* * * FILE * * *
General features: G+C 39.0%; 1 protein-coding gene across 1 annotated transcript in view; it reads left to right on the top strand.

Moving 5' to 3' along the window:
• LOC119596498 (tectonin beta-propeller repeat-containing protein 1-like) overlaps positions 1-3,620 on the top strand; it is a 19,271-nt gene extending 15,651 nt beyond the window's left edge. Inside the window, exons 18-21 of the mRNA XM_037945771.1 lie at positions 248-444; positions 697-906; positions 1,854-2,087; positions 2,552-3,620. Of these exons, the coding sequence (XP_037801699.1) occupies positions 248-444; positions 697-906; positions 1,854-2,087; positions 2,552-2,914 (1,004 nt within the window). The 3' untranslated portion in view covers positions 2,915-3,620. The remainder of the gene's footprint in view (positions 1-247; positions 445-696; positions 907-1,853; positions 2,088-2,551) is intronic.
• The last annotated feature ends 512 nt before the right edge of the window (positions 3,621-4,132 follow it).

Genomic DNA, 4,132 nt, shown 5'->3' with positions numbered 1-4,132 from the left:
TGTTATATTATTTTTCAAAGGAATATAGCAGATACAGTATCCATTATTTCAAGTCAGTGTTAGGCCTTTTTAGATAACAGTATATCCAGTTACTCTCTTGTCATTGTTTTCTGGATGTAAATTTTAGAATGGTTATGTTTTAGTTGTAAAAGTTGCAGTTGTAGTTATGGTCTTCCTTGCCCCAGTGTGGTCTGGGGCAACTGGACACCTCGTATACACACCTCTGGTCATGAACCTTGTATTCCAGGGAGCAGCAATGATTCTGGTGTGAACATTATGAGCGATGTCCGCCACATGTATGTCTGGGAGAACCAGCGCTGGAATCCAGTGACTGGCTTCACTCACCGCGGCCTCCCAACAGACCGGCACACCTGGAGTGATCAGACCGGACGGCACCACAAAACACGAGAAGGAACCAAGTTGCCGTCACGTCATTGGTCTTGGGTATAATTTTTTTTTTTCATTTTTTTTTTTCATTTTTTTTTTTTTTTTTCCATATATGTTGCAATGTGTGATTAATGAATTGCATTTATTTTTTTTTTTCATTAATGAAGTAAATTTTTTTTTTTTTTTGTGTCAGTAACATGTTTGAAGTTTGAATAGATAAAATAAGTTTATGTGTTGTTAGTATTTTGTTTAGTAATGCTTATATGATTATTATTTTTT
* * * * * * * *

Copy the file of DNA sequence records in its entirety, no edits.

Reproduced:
General features: G+C 39.0%; 1 protein-coding gene across 1 annotated transcript in view; it reads left to right on the top strand.

Moving 5' to 3' along the window:
• LOC119596498 (tectonin beta-propeller repeat-containing protein 1-like) overlaps positions 1-3,620 on the top strand; it is a 19,271-nt gene extending 15,651 nt beyond the window's left edge. Inside the window, exons 18-21 of the mRNA XM_037945771.1 lie at positions 248-444; positions 697-906; positions 1,854-2,087; positions 2,552-3,620. Of these exons, the coding sequence (XP_037801699.1) occupies positions 248-444; positions 697-906; positions 1,854-2,087; positions 2,552-2,914 (1,004 nt within the window). The 3' untranslated portion in view covers positions 2,915-3,620. The remainder of the gene's footprint in view (positions 1-247; positions 445-696; positions 907-1,853; positions 2,088-2,551) is intronic.
• The last annotated feature ends 512 nt before the right edge of the window (positions 3,621-4,132 follow it).

Genomic DNA, 4,132 nt, shown 5'->3' with positions numbered 1-4,132 from the left:
TGTTATATTATTTTTCAAAGGAATATAGCAGATACAGTATCCATTATTTCAAGTCAGTGTTAGGCCTTTTTAGATAACAGTATATCCAGTTACTCTCTTGTCATTGTTTTCTGGATGTAAATTTTAGAATGGTTATGTTTTAGTTGTAAAAGTTGCAGTTGTAGTTATGGTCTTCCTTGCCCCAGTGTGGTCTGGGGCAACTGGACACCTCGTATACACACCTCTGGTCATGAACCTTGTATTCCAGGGAGCAGCAATGATTCTGGTGTGAACATTATGAGCGATGTCCGCCACATGTATGTCTGGGAGAACCAGCGCTGGAATCCAGTGACTGGCTTCACTCACCGCGGCCTCCCAACAGACCGGCACACCTGGAGTGATCAGACCGGACGGCACCACAAAACACGAGAAGGAACCAAGTTGCCGTCACGTCATTGGTCTTGGGTATAATTTTTTTTTTTCATTTTTTTTTTTCATTTTTTTTTTTTTTTTTCCATATATGTTGCAATGTGTGATTAATGAATTGCATTTATTTTTTTTTTTCATTAATGAAGTAAATTTTTTTTTTTTTTTGTGTCAGTAACATGTTTGAAGTTTGAATAGATAAAATAAGTTTATGTGTTGTTAGTATTTTGTTTAGTAATGCTTATATGATTATTATTTTTT